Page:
According to the Americans With Disabilities Act (ADA), a disability is defined as a physical or mental impairment that substantially limits one or more major life activities, a history or record of such an impairment(s) or something perceived by others as such an impairment(s).
Some examples of physical or cognitive conditions include orthopedic, visual, speech or hearing impairments; epilepsy, emotional illness, specific learning disabilities and addictions (individuals who currently engage in the illegal use of drugs are not protected by the ADA). Major life activities include functions such as performing manual tasks, walking, seeing, hearing, speaking, breathing, learning and working.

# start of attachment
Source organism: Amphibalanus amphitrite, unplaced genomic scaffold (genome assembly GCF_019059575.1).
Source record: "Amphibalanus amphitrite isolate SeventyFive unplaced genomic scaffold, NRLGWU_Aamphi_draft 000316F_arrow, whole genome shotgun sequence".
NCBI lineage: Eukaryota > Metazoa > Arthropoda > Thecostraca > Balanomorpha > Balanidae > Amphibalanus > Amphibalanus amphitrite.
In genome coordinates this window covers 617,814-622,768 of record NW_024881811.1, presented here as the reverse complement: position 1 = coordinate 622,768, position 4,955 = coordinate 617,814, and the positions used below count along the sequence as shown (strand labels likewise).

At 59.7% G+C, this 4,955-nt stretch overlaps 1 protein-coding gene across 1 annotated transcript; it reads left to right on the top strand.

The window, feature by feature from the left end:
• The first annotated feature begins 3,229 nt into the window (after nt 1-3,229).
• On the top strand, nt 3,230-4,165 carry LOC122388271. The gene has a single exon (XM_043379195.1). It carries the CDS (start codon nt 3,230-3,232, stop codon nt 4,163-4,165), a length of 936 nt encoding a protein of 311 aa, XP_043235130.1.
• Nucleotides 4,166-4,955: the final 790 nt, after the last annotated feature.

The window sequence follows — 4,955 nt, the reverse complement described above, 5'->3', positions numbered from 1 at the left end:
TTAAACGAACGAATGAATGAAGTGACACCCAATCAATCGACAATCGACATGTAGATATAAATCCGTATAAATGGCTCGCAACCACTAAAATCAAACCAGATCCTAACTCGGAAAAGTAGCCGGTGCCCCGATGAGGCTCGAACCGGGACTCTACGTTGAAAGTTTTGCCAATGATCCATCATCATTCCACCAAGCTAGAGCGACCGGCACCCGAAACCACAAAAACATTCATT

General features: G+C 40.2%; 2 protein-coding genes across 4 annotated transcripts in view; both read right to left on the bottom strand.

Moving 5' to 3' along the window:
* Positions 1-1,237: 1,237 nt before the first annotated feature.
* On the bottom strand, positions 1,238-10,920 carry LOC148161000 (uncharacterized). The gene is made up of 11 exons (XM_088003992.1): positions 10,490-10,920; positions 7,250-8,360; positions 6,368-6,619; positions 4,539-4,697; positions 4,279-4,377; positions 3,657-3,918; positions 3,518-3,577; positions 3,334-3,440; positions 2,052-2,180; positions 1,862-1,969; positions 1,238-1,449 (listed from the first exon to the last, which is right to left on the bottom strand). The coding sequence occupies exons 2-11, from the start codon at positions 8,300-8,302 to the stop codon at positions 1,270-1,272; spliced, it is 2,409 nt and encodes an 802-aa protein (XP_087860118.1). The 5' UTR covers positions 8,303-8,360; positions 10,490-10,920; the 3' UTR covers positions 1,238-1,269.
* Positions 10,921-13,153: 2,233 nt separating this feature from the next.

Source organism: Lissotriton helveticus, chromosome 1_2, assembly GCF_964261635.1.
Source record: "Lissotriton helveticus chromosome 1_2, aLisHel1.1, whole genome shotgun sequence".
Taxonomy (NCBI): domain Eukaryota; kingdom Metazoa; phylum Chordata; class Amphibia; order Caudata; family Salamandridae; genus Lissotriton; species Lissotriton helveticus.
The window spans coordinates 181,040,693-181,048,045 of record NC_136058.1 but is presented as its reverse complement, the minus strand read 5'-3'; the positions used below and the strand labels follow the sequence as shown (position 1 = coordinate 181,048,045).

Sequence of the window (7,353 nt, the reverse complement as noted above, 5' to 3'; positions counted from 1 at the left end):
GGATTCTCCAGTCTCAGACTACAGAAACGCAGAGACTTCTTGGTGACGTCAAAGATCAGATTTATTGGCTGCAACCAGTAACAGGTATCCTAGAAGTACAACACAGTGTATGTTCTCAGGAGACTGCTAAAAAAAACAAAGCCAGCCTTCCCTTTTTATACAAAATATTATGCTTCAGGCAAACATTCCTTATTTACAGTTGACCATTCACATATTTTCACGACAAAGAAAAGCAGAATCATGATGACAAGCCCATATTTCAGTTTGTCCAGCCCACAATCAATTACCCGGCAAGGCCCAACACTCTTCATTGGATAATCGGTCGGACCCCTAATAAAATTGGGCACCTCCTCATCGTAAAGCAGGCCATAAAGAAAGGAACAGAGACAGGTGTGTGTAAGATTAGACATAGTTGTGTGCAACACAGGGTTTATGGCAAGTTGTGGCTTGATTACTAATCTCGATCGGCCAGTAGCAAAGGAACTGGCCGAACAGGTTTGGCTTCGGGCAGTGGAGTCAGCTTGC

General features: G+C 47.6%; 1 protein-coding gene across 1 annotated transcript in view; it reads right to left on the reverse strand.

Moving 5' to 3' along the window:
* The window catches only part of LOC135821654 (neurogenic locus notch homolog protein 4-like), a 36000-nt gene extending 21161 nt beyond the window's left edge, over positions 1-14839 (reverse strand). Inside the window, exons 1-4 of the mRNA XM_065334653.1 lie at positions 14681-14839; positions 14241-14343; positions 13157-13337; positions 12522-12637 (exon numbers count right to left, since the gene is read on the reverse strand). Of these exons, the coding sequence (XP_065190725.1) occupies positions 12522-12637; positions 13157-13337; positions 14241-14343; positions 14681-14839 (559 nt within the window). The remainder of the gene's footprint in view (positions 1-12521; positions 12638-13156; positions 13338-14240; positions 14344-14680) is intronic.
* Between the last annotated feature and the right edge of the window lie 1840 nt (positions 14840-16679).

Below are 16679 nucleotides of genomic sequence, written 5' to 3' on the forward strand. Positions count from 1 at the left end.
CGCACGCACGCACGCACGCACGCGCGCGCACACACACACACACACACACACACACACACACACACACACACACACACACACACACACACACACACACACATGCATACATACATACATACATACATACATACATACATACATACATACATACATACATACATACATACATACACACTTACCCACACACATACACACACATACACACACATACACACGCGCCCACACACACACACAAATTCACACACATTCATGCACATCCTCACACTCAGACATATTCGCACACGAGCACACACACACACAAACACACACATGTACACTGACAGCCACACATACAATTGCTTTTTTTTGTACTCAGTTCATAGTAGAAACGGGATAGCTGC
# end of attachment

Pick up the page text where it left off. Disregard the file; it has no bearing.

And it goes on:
Some examples of specific disabilties include but are not limited to ADHD, allergies, anxiety, autism spectrum disorder, blind or low vision, closed head injury, physical/mobility.
Please note that describing a disability does not make a disability. Test anxiety is not currently considered a disability under the ADA.
Director of Accessibility Resources and Accommodations
Associate Director of Accessibility Resources and Accommodations